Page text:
Regarding Op Sealion, I don't think it was ever realistic. At the time the Wehrmacht had no proper landing craft to speak of, and the Royal Navy would have made any attempts with the proposed shallow draught river barges very difficult, not to mention the choppy channel waters. The UK is too large an area for a Crete style airbourne invasion to succeed without strong armoured seabourne landings to back it up.
A German victory in the Battle of Britain was a prerequisite the Germans identified for Sealion to have any chance also. The rest, as they say......
Beware the Apocalypse must be coming soon....as I actually Agree for the 2nd time now with 4thskorpion! (should it happen a Third time, watch the skies for the Horsemen...) I, personally, think that David Irving is a Very good researcher writer and his works should not be all trashed or dismissed because of his controversial viewpoints on other things. And, even with his much-talked about opinions, he pretty much brings up questions that should be addressed abit more thoroughly rather than be answered with the standard "It is because everyone knows it is." Put the damnable questions they all harp on to rest and be done with them once and for all.
"Much that once was, is lost. For none now live who remember it."
With regard to a German pact with Britain the quotation below adds some weight to that scenario ...with no tin-foil hat:
".....On November 17, 1937, the very day that Halifax arrived in Germany, Cockburn’s The Week verified the accuracy of an earlier report in the Evening Standard by stating that “[t]he principal purpose of the Halifax visit to Berlin was to discuss a proposed Anglo-German bargain.” The Week also added that under the proposed terms of the upcoming negotiations, “Germany would offer a ten-year ‘Colonial truce’ to Britain in exchange for a free hand to attack countries in Eastern Europe.” Then, apparently in possession of highly sensitive, if not classified information, Cockburn added that “[i]n point of fact the suggestion did not come from Berlin. It came from London.” While influencing public opinion, such tales of pro-Nazi intrigue on the part of the British elite made Cockburn’s work both reviled and revered throughout Europe and the United States."
Now for my tin-foil hat :
The said Lord Halifax was the Conservative Party's choice candidate to succeed the discredited Chamberlain as PM. Halifax whom paradoxically the Labour party voted against as a successor PM was most likely to seek a negotiated settlement with Germany. Instead the Labour party and left-wing socialists gave their voting support to the other Tory prominent, Winston Churchill who was clearly in favour of prosecuting the war against Hitler's Germany. Strange politics at first sight, unless one takes the view that the Labour and Communist parties were taking instructions from their backers in the Soviet Union to ensure that Germany and Britain with France slugged it out until all were exhausted and Stalin's Red Army could sweep revolution across Europe unopposed in the aftermath....then it makes sense of this strange decision of the socialist left to support the Tory, Churchill.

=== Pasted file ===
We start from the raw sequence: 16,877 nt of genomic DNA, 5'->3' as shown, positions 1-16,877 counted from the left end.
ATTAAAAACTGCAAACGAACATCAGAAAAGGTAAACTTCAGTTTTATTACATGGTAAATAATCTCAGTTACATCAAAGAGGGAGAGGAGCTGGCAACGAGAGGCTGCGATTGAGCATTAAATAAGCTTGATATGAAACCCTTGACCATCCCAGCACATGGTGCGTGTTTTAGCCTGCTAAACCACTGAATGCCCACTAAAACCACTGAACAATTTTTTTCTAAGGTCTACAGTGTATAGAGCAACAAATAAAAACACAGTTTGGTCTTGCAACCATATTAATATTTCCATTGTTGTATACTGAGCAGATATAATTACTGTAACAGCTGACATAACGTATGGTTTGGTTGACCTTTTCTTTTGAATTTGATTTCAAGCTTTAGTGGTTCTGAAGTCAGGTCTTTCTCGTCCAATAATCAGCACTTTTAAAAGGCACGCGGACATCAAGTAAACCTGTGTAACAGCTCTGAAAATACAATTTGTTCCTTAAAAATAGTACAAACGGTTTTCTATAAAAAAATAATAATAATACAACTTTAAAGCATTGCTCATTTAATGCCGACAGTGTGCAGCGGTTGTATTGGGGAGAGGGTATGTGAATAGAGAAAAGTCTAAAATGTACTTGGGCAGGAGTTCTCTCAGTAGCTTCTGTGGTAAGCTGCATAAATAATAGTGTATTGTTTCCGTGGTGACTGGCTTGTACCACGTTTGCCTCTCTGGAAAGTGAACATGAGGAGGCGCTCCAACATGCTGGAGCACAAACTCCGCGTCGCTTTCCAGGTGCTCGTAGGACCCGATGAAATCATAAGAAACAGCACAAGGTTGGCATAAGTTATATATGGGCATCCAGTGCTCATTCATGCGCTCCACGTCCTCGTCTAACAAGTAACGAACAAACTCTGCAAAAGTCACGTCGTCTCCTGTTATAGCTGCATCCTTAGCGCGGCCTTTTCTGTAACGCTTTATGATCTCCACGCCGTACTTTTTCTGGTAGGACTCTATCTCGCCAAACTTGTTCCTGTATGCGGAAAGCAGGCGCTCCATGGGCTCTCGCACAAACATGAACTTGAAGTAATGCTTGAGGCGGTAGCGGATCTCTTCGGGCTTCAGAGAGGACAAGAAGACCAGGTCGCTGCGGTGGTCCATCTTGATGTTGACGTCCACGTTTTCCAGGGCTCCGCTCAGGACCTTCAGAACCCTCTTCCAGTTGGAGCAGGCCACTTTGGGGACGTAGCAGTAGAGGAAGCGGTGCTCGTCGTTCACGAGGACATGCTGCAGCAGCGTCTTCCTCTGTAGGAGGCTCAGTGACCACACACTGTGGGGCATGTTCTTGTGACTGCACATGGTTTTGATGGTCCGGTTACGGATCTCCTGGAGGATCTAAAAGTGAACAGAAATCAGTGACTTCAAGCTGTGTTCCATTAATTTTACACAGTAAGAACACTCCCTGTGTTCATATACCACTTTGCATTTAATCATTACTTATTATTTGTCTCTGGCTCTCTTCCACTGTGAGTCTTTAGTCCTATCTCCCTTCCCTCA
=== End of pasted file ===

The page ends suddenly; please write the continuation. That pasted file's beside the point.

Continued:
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Not all that "tin foily" actually. One of the reasons Hitler went to war with the Soviets was that he wanted to get rid of Britain's last possible "support" on the continent. Hitler were of the opinion that if he conquered Russia, Britain had to surrender, as the US would not be able to enter the war at this point in time. If Germany and Britain had cut a deal, Hitler would have had Russia all for himself so to speak. It's worth remembering that the US actually violated international law at that time in several ways. One is that the US reported on German merchant vessels and warships positions to Britain etc. I think this would have been stopped and the Lend-Lease possibly as well had Germany and Britain made a peace.
I've always considered Hitler's explanation of invading Russia to bring Britain into negotiations to be a cheap justification not based on fact or logic...as he had always espoused "Lebensraum im Osten" and all of his pre-war expansion was in an easterly direction, with Soviet Russia being the ultimate target of conquest...
nice tin-foil hat theory, except that labour party and the communist party werent exactly friends during the 30's and 40's. Dont believe that one.
I like your no-tin-foil hat theory much better, especially seen in the light that many British politicians considered Stalin a bigger threat than the little Austrian with the moustache.